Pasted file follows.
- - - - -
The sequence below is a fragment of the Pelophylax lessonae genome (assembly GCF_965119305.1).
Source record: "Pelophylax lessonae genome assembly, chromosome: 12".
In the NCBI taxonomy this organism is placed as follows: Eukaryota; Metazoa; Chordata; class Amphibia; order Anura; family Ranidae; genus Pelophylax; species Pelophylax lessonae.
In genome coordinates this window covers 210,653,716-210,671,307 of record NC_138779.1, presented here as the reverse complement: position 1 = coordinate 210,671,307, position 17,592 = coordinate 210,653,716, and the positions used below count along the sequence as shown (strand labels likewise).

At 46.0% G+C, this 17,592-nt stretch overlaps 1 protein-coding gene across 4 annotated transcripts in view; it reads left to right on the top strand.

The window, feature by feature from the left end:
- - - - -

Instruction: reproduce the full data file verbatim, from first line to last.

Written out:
The sequence below is a fragment of the Pelophylax lessonae genome (assembly GCF_965119305.1).
Source record: "Pelophylax lessonae genome assembly, chromosome: 12".
In the NCBI taxonomy this organism is placed as follows: Eukaryota; Metazoa; Chordata; class Amphibia; order Anura; family Ranidae; genus Pelophylax; species Pelophylax lessonae.
In genome coordinates this window covers 210,653,716-210,671,307 of record NC_138779.1, presented here as the reverse complement: position 1 = coordinate 210,671,307, position 17,592 = coordinate 210,653,716, and the positions used below count along the sequence as shown (strand labels likewise).

At 46.0% G+C, this 17,592-nt stretch overlaps 1 protein-coding gene across 4 annotated transcripts in view; it reads left to right on the top strand.

The window, feature by feature from the left end: